Anhedonia in depression and schizophrenia: A transdiagnostic challenge

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Anhedonia, as a dysregulation of the reward circuit, is present in both Major Depressive Disorder (MDD) and schizophrenia (SZ).


To elucidate the clinical and neurobiological differences between schizophrenia (SZ) and depression (MDD) in regard to anhedonia, while reconciling the challenges and benefits of assessing anhedonia as a transdiagnostic feature under the Research Domain Criteria (RDoC) framework.


In this review, we summarize data from publications examining anhedonia or its underlying reward deficits in SZ and MDD. A literature search was conducted in OVID Medline, PsycINFO and EMBASE databases between 2000 and 2017.


While certain subgroups share commonalities, there are also important differences. SZ may be characterized by a disorganization, rather than a deficiency, in reward processing and cognitive function, including inappropriate energy expenditure and focus on irrelevant cues. In contrast, MDD has been characterized by deficits in anticipatory pleasure, development of reward associations, and integration of information from past experience. Understanding the roles of neurotransmitters and aberrant brain circuitry is necessary to appreciate differences in reward function in SZ and MDD.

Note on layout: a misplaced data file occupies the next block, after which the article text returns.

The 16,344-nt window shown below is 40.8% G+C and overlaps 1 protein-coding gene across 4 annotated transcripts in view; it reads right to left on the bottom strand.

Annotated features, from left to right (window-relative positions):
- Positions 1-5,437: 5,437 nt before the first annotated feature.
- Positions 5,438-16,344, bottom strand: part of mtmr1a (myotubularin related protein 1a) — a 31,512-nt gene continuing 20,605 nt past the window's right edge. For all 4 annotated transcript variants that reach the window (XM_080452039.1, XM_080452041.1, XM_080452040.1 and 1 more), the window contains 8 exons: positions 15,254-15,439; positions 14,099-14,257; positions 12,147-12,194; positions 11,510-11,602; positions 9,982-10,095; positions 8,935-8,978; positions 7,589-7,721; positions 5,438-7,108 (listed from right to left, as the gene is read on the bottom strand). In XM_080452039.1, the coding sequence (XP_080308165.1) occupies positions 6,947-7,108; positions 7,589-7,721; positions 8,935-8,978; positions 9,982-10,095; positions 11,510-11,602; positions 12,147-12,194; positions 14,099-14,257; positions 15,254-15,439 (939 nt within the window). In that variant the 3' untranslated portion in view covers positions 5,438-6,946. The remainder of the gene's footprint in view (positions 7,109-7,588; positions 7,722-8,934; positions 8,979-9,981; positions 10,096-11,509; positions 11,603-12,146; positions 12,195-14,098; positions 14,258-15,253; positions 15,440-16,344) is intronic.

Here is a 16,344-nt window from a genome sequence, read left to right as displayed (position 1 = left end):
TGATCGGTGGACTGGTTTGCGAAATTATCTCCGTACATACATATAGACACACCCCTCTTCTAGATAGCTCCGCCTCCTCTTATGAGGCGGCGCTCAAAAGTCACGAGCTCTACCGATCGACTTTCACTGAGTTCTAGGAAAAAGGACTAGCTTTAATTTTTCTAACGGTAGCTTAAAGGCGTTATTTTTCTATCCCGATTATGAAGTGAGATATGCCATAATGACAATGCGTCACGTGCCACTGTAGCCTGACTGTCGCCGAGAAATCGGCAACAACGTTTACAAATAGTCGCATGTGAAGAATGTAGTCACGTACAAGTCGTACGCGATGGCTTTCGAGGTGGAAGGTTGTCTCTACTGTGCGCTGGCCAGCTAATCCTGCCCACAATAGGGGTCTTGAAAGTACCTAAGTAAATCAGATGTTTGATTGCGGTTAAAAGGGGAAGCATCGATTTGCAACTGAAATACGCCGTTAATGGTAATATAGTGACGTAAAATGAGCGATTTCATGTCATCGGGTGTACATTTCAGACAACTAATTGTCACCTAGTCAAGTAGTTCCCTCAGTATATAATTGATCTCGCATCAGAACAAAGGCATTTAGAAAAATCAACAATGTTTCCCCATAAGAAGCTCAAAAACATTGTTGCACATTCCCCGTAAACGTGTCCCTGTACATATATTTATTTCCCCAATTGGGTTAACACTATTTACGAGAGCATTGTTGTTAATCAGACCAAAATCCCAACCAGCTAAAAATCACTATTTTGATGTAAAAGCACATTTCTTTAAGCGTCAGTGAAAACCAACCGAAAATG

Anhedonia as a clinical presentation of reward circuit dysregulation is an important and relatively undertreated symptom of both SZ and MDD. In order to improve patient outcomes and quality of life, it is important to consider how anhedonia fits into both diagnoses.

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